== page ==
If the film is a conductive film and part of an electrode of a capacitor device, the effective area of the film can be changed by punching holes in or trimming the film to reduce the capacitance of the film until it reaches a predetermined capacitance value.
The process of trimming conductive or resistive films to provide integrated circuit elements having predetermined capacitive or resistance values without powering up or operating the circuit is commonly referred to as "passive trimming." This process may involve measuring the circuit element during or following each trimming operation and to cease trimming when the predetermined value is obtained.
With reference to FIG. 1B, resistive film trimming may be performed with a conventional laser system. Laser pulse 20 is focused to a spot of radius R (which is, for example, about 2 to 5 μm) and applied in a predetermined path 14 across resistive structure 22 and has a suitable duration or pulse width and sufficient energy at a conventional wavelength to vaporize thin film layer 24. Laser pulse 20 must, however, be tailored to limit energy so as not to cause damage to substrate 26 or adjacent circuit structures either by direct laser energy absorption, by residual pulse energy coupled into substrate 26 below film layer 24 after it is vaporized, or by thermal conduction.
Simply decreasing the laser output power level often results in inadequate film vaporization and unclean kerfs or trims, exhibiting striations or poorly defined edges, that may increase the noise characteristics or jeopardize the stability of an integrated circuit.
Various laser pulse widths, repetition rates, and scanning speeds have been tested to optimize the trimming results for different film structures and materials and have achieved a certain level of success.
"Functional" laser processing or trimming of components in active or dedicated devices is yet another example of selective material processing. Such devices may, for example, be totally silicon wafer-based devices or hybrid integrated circuits (HIC) including some silicon wafer-based devices. In functional trimming, the device is powered up and then its performance is evaluated. Then, certain component(s), such as capacitors, resistors, or inductors, of the device are trimmed. Evaluation of the device function and trimming of the device components are repeated incrementally until the device performs to specification. Functional trimming is described in detail by R. H. Wagner, "Functional Laser Trimming: An Overview," Proceedings of SPIE, Vol. 611, Jan. 1986, at 12-13, and M. J. Mueller and W. Mickanin, "Functional Laser Trimming of Thin Film Resistors on Silicon ICs," Proceedings of SPIE, Vol. 611, Jan. 1986, at 70-83.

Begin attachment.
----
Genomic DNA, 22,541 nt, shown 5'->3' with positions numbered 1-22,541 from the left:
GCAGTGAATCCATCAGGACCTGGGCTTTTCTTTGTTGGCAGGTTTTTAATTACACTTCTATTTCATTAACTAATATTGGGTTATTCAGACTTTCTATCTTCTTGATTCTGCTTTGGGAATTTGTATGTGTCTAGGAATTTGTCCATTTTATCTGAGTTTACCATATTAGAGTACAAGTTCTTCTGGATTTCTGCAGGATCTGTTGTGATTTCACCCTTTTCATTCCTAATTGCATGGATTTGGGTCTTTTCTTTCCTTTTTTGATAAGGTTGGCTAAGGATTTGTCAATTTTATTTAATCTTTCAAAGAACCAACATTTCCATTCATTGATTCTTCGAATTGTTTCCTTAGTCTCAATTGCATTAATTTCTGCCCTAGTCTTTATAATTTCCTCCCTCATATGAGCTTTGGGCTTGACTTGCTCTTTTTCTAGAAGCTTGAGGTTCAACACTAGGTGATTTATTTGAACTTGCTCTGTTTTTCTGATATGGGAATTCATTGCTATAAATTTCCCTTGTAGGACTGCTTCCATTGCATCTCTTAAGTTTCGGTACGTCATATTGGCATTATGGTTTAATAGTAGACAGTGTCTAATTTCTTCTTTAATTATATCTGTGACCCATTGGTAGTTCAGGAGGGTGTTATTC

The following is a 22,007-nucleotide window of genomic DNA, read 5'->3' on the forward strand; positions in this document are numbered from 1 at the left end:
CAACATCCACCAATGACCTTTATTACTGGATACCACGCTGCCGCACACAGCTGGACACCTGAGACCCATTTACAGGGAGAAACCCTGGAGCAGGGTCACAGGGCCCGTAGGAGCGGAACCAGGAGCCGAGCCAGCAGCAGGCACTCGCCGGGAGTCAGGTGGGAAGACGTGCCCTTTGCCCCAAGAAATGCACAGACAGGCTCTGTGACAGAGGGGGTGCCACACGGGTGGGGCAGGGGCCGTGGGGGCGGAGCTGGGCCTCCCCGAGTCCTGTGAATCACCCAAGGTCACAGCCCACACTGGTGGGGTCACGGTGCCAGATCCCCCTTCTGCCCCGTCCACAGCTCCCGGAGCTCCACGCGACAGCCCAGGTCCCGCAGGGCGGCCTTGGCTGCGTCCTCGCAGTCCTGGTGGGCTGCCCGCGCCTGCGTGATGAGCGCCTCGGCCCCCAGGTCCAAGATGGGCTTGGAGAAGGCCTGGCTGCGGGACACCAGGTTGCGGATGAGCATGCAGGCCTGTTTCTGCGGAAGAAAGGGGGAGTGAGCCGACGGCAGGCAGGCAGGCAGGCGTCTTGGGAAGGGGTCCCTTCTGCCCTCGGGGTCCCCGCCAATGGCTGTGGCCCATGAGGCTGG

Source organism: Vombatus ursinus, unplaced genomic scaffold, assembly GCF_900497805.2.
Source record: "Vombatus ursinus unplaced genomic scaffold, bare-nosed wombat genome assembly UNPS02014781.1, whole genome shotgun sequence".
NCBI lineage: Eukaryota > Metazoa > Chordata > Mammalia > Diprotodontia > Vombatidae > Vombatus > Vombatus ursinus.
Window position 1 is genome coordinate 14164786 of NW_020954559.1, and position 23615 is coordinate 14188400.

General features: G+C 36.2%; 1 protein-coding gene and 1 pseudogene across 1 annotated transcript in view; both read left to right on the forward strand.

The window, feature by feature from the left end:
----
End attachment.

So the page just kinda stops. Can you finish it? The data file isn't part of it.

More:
Functional trimming with conventional laser outputs such as 1.064 μm, 1.047 μm, or their harmonics presents an additional problem to that associated with passive trimming. These laser wavelengths tend to cause opto-electric responses such as generation of excessive carriers (electron-hole pairs) in the semiconductor substrate material which can affect the device and may result in performance drift or complete malfunction of the device or circuit. Furthermore, scattered laser light may impinge on adjacent active devices (such as P-N junctions or field effect transistors (FETs) or any semiconductor material based structures) and affect their performance due to excitation of carriers in the structure, resulting in performance drift or malfunction of the device or circuit during active trimming.